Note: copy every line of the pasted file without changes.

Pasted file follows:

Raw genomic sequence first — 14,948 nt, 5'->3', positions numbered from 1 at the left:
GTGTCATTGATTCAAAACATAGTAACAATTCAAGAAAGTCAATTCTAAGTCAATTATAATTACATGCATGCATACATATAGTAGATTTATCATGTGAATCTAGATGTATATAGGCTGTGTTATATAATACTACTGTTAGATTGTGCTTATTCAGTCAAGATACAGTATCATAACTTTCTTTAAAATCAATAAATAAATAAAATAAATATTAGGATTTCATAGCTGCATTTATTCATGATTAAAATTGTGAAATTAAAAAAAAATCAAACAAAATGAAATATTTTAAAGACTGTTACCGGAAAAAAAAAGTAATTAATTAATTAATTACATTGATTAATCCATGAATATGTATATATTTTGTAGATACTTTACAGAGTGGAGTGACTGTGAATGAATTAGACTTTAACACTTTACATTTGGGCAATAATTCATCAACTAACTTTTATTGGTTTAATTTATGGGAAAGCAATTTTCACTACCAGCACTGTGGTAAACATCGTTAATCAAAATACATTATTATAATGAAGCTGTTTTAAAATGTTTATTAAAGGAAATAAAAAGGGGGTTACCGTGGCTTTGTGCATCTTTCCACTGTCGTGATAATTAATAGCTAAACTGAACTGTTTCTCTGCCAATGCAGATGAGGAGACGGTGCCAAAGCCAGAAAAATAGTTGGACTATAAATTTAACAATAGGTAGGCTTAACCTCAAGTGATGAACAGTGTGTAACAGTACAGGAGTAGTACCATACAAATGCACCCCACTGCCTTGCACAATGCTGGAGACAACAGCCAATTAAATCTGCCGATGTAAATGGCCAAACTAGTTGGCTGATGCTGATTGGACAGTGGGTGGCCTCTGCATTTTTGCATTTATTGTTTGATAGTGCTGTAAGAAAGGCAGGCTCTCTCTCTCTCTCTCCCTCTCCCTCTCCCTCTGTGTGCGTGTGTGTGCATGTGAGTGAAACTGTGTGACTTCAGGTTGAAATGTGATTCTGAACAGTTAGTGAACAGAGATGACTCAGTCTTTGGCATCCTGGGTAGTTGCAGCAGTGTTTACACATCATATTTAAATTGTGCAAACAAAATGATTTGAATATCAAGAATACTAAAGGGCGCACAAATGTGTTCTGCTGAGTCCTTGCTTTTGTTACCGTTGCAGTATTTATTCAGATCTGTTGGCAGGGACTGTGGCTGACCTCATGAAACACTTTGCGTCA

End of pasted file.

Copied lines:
Raw genomic sequence first — 14,948 nt, 5'->3', positions numbered from 1 at the left:
GTGTCATTGATTCAAAACATAGTAACAATTCAAGAAAGTCAATTCTAAGTCAATTATAATTACATGCATGCATACATATAGTAGATTTATCATGTGAATCTAGATGTATATAGGCTGTGTTATATAATACTACTGTTAGATTGTGCTTATTCAGTCAAGATACAGTATCATAACTTTCTTTAAAATCAATAAATAAATAAAATAAATATTAGGATTTCATAGCTGCATTTATTCATGATTAAAATTGTGAAATTAAAAAAAAATCAAACAAAATGAAATATTTTAAAGACTGTTACCGGAAAAAAAAAGTAATTAATTAATTAATTACATTGATTAATCCATGAATATGTATATATTTTGTAGATACTTTACAGAGTGGAGTGACTGTGAATGAATTAGACTTTAACACTTTACATTTGGGCAATAATTCATCAACTAACTTTTATTGGTTTAATTTATGGGAAAGCAATTTTCACTACCAGCACTGTGGTAAACATCGTTAATCAAAATACATTATTATAATGAAGCTGTTTTAAAATGTTTATTAAAGGAAATAAAAAGGGGGTTACCGTGGCTTTGTGCATCTTTCCACTGTCGTGATAATTAATAGCTAAACTGAACTGTTTCTCTGCCAATGCAGATGAGGAGACGGTGCCAAAGCCAGAAAAATAGTTGGACTATAAATTTAACAATAGGTAGGCTTAACCTCAAGTGATGAACAGTGTGTAACAGTACAGGAGTAGTACCATACAAATGCACCCCACTGCCTTGCACAATGCTGGAGACAACAGCCAATTAAATCTGCCGATGTAAATGGCCAAACTAGTTGGCTGATGCTGATTGGACAGTGGGTGGCCTCTGCATTTTTGCATTTATTGTTTGATAGTGCTGTAAGAAAGGCAGGCTCTCTCTCTCTCTCTCCCTCTCCCTCTCCCTCTGTGTGCGTGTGTGTGCATGTGAGTGAAACTGTGTGACTTCAGGTTGAAATGTGATTCTGAACAGTTAGTGAACAGAGATGACTCAGTCTTTGGCATCCTGGGTAGTTGCAGCAGTGTTTACACATCATATTTAAATTGTGCAAACAAAATGATTTGAATATCAAGAATACTAAAGGGCGCACAAATGTGTTCTGCTGAGTCCTTGCTTTTGTTACCGTTGCAGTATTTATTCAGATCTGTTGGCAGGGACTGTGGCTGACCTCATGAAACACTTTGCGTCA